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Katarina Wetter-Edman

Design for Service: A framework for exploring designers’ contribution as interpreter of users’ experience

Time: April 4 at 1pm

Place: Aulan, HDK, Kristinelundsgatan 6-8, Göteborg

Opponent: professor Anna Meroni, Politecnico di Milano


It’s a well-known fact that design and service management are two disciplines close to each other and often focuses on similar subjects, such as customer and service quality. But how do they communicate with each other?

During the process with her doctoral thesis Design for Service: A framework for exploring designers' contribution as interpreter of users' experience, Katarina Wetter-Edman has been studying the communication between the business/company, the designer and the user while developing a new kind of service.

The focus has been on the role of the designer as an interpreter of the user’s experience of a previous service encounter. Talking about service design, the answers are never to be found in black or white: it’s about human material, which can’t be formed as plastic or metals.
– A cup is a cup. But the experience of your everyday bus trip to work depends on who’s driving the bus, if you’re having a great morning or who’s sitting next to you. There’s a different complexity when you’re about to design a service than when you’re going to design a cup. How do we create the value of the experience when you’re using the cup? says Katarina Wetter-Edman.

A central part of her doctoral thesis is the framework Design for Service, which coordinates and combines concepts previously specific for design and service logic research respectively.
– Service management and service logic has a broad variety of concepts that describe how we create value, but design is more interested in the effects of the process in the situation and is forward oriented, she says of the dividing line between the two disciplines.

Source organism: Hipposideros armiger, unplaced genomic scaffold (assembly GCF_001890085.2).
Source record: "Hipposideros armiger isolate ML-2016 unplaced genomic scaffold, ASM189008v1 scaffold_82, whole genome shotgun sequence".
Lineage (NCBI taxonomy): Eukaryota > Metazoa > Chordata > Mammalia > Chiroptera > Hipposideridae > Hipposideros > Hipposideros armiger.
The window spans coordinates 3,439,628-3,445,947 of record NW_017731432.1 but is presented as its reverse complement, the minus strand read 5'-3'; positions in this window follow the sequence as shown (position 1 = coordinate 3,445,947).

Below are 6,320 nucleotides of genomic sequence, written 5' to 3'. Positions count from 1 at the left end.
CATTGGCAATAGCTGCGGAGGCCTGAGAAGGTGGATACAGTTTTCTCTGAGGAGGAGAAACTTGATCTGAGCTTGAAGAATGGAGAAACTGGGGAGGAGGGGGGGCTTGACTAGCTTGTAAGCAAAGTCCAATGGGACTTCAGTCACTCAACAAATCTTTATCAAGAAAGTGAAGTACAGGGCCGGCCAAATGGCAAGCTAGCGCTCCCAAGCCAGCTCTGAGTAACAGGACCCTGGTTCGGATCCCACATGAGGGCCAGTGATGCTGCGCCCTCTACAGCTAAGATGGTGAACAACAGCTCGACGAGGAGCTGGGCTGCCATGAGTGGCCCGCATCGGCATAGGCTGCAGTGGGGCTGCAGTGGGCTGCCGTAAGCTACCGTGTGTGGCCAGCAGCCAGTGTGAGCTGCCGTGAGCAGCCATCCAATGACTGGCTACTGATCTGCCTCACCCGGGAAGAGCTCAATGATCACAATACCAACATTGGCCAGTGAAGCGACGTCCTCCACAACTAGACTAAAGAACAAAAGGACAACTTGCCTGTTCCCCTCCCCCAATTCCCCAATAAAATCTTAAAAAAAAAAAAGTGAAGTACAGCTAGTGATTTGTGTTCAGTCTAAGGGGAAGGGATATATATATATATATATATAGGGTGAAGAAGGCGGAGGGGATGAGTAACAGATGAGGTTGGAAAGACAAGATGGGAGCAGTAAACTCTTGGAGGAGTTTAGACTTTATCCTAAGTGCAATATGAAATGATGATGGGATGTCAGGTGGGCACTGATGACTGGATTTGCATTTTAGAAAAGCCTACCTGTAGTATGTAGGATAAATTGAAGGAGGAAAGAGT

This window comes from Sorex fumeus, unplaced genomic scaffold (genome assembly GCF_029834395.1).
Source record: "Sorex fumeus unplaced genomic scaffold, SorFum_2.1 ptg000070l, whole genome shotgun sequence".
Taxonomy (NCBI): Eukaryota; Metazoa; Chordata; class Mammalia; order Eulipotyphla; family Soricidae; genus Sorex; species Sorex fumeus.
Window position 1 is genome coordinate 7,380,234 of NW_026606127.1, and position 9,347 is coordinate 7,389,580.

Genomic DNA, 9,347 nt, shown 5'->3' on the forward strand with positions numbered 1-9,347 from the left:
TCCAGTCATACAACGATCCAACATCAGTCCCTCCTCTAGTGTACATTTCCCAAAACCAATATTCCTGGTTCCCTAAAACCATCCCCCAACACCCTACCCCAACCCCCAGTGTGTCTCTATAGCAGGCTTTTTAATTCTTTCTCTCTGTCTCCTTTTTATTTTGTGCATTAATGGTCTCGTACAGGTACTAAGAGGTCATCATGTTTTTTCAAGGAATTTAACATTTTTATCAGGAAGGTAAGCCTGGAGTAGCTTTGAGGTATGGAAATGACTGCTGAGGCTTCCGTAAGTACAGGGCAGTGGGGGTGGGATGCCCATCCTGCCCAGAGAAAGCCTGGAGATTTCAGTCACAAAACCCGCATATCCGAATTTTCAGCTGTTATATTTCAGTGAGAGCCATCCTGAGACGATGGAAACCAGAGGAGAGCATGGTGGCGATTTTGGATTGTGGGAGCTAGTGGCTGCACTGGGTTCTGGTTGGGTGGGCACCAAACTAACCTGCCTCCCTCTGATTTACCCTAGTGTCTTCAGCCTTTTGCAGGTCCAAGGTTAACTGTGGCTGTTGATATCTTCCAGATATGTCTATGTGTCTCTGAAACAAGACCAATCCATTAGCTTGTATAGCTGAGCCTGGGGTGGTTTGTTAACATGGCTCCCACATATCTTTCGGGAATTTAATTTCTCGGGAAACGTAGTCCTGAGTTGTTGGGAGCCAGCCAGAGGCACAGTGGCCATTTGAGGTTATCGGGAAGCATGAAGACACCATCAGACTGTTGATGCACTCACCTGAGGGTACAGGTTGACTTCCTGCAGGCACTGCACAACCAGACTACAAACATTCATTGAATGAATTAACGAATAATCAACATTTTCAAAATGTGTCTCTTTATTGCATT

Katarina Wetter-Edman now hopes the new framework will make it easier for the two areas to discuss what they both have in common: better services.

– In my doctoral thesis, design becomes an approach to innovation. If we’re talking about design and its importance to really understand users, we need to be able to describe this with service management terms to make people from a business background understand what we mean without compromising with the designerly competence.

In the research project Katarina studied a workshop with dairy farmers participating with the aim to share their experience of robotic milking. After the workshop she continued to study how the designers worked internally. What then followed surprised her:

- I was convinced that they would work with visual mapping tools, but instead they talked and told stories. The stories became the design material, no sketching, says Katarina Wetter-Edman. It seemed like the stories better captured the complexities of the service than traditional visualizations.